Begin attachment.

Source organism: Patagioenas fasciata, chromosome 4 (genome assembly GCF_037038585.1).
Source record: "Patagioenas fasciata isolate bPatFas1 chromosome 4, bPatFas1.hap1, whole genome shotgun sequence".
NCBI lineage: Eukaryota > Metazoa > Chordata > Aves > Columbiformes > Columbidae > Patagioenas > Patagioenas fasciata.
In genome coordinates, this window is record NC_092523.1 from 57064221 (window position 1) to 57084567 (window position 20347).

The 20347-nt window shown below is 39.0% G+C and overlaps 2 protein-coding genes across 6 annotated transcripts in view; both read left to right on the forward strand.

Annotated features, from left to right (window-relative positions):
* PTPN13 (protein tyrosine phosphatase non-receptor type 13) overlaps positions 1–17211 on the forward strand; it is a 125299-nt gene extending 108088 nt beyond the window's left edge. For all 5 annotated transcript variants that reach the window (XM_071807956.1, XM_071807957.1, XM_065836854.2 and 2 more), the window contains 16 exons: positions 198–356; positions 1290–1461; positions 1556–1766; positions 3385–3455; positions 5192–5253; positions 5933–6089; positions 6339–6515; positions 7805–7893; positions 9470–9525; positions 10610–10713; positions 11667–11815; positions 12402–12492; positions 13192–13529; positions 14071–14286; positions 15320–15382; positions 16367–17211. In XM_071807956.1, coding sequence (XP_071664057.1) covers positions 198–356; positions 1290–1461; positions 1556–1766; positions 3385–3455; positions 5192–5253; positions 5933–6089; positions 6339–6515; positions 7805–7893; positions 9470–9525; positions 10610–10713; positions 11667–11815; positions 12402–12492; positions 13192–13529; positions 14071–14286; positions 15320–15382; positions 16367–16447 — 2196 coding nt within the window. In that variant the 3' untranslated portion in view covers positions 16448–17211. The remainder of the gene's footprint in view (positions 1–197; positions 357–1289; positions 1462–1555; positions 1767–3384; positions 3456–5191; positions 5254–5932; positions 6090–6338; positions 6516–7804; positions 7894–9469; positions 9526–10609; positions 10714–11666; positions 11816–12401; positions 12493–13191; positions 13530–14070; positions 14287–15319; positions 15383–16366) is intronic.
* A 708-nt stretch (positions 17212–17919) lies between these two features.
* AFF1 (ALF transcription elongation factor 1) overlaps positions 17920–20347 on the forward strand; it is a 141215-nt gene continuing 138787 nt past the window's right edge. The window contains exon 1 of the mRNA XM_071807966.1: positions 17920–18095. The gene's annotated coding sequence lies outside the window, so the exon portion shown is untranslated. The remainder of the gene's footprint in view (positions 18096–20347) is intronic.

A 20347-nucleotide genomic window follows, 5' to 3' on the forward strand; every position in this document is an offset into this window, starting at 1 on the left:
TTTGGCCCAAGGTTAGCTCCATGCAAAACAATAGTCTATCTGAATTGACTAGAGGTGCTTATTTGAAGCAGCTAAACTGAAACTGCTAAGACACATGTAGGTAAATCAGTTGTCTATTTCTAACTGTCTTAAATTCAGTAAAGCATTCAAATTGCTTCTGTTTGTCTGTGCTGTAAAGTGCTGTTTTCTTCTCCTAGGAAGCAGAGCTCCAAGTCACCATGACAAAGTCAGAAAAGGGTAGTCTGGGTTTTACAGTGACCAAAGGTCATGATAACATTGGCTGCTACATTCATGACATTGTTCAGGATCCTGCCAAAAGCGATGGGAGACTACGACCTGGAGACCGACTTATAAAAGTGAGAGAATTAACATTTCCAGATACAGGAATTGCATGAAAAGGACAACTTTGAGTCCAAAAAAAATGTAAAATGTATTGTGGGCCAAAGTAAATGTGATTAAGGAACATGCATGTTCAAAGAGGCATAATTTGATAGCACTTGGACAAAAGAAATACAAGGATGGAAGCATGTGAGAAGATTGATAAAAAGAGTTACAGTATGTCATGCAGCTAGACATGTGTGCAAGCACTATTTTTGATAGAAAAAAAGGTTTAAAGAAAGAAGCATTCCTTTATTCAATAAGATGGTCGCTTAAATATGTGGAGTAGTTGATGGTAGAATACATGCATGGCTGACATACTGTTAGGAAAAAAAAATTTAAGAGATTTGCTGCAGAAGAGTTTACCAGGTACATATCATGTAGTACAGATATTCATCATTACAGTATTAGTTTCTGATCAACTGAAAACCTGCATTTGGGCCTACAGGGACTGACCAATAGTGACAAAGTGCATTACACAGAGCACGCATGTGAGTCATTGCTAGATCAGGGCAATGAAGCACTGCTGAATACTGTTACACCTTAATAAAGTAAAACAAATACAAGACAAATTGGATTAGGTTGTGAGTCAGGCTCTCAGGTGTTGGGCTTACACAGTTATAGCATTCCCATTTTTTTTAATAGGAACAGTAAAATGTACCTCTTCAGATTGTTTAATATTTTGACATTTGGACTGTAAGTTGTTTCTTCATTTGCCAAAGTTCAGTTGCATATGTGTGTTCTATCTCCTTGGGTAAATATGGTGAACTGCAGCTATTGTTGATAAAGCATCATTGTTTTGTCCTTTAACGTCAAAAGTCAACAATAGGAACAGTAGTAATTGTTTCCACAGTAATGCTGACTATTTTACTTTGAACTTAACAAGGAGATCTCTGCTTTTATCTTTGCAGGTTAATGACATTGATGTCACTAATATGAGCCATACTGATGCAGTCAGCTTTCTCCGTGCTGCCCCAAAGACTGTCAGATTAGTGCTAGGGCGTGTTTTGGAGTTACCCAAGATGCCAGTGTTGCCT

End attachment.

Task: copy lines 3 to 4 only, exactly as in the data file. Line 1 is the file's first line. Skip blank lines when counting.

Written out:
NCBI lineage: Eukaryota > Metazoa > Chordata > Aves > Columbiformes > Columbidae > Patagioenas > Patagioenas fasciata.
In genome coordinates, this window is record NC_092523.1 from 57064221 (window position 1) to 57084567 (window position 20347).